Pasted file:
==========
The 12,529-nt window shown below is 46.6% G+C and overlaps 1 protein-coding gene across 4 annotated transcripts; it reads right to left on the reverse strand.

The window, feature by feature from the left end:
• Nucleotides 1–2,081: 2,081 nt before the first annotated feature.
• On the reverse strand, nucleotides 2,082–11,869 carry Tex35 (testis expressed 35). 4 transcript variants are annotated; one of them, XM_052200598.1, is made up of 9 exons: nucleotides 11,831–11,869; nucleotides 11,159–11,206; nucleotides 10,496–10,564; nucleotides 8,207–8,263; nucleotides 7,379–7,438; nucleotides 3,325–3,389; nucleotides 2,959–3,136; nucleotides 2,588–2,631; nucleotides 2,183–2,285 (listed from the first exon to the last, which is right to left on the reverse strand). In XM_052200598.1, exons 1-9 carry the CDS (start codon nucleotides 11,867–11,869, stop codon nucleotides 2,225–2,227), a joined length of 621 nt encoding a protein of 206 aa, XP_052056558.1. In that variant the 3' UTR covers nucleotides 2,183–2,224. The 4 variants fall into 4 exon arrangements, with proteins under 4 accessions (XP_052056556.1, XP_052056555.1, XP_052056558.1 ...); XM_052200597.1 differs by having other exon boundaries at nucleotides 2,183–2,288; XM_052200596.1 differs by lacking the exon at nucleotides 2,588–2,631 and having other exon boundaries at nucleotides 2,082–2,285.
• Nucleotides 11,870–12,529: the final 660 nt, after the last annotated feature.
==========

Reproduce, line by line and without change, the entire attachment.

The 12,529-nt window shown below is 46.6% G+C and overlaps 1 protein-coding gene across 4 annotated transcripts; it reads right to left on the reverse strand.

The window, feature by feature from the left end:
• Nucleotides 1–2,081: 2,081 nt before the first annotated feature.
• On the reverse strand, nucleotides 2,082–11,869 carry Tex35 (testis expressed 35). 4 transcript variants are annotated; one of them, XM_052200598.1, is made up of 9 exons: nucleotides 11,831–11,869; nucleotides 11,159–11,206; nucleotides 10,496–10,564; nucleotides 8,207–8,263; nucleotides 7,379–7,438; nucleotides 3,325–3,389; nucleotides 2,959–3,136; nucleotides 2,588–2,631; nucleotides 2,183–2,285 (listed from the first exon to the last, which is right to left on the reverse strand). In XM_052200598.1, exons 1-9 carry the CDS (start codon nucleotides 11,867–11,869, stop codon nucleotides 2,225–2,227), a joined length of 621 nt encoding a protein of 206 aa, XP_052056558.1. In that variant the 3' UTR covers nucleotides 2,183–2,224. The 4 variants fall into 4 exon arrangements, with proteins under 4 accessions (XP_052056556.1, XP_052056555.1, XP_052056558.1 ...); XM_052200597.1 differs by having other exon boundaries at nucleotides 2,183–2,288; XM_052200596.1 differs by lacking the exon at nucleotides 2,588–2,631 and having other exon boundaries at nucleotides 2,082–2,285.
• Nucleotides 11,870–12,529: the final 660 nt, after the last annotated feature.